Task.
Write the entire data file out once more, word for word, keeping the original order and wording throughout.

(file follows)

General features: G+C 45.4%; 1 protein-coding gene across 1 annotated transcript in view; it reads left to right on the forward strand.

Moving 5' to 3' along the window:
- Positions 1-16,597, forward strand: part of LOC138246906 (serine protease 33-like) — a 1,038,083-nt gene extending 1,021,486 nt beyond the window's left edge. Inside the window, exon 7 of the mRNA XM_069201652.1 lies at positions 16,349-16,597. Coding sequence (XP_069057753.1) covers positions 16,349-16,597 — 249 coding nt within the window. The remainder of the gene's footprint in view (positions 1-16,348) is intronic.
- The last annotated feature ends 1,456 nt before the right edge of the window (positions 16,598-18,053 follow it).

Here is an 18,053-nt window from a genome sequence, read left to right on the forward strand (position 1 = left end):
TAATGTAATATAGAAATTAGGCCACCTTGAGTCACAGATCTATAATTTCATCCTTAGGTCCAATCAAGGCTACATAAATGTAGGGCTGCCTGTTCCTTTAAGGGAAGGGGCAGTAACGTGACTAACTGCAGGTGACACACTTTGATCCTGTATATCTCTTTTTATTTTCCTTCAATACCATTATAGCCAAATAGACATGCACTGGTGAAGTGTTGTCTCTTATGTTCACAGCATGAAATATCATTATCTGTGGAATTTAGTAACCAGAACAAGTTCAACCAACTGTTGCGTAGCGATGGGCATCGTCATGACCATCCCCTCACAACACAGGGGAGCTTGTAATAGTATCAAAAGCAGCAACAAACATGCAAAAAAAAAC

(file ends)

General features: G+C 45.4%; 1 protein-coding gene across 1 annotated transcript in view; it reads left to right on the forward strand.

Moving 5' to 3' along the window:
- Positions 1-16,597, forward strand: part of LOC138246906 (serine protease 33-like) — a 1,038,083-nt gene extending 1,021,486 nt beyond the window's left edge. Inside the window, exon 7 of the mRNA XM_069201652.1 lies at positions 16,349-16,597. Coding sequence (XP_069057753.1) covers positions 16,349-16,597 — 249 coding nt within the window. The remainder of the gene's footprint in view (positions 1-16,348) is intronic.
- The last annotated feature ends 1,456 nt before the right edge of the window (positions 16,598-18,053 follow it).

Here is an 18,053-nt window from a genome sequence, read left to right on the forward strand (position 1 = left end):
TAATGTAATATAGAAATTAGGCCACCTTGAGTCACAGATCTATAATTTCATCCTTAGGTCCAATCAAGGCTACATAAATGTAGGGCTGCCTGTTCCTTTAAGGGAAGGGGCAGTAACGTGACTAACTGCAGGTGACACACTTTGATCCTGTATATCTCTTTTTATTTTCCTTCAATACCATTATAGCCAAATAGACATGCACTGGTGAAGTGTTGTCTCTTATGTTCACAGCATGAAATATCATTATCTGTGGAATTTAGTAACCAGAACAAGTTCAACCAACTGTTGCGTAGCGATGGGCATCGTCATGACCATCCCCTCACAACACAGGGGAGCTTGTAATAGTATCAAAAGCAGCAACAAACATGCAAAAAAAAAC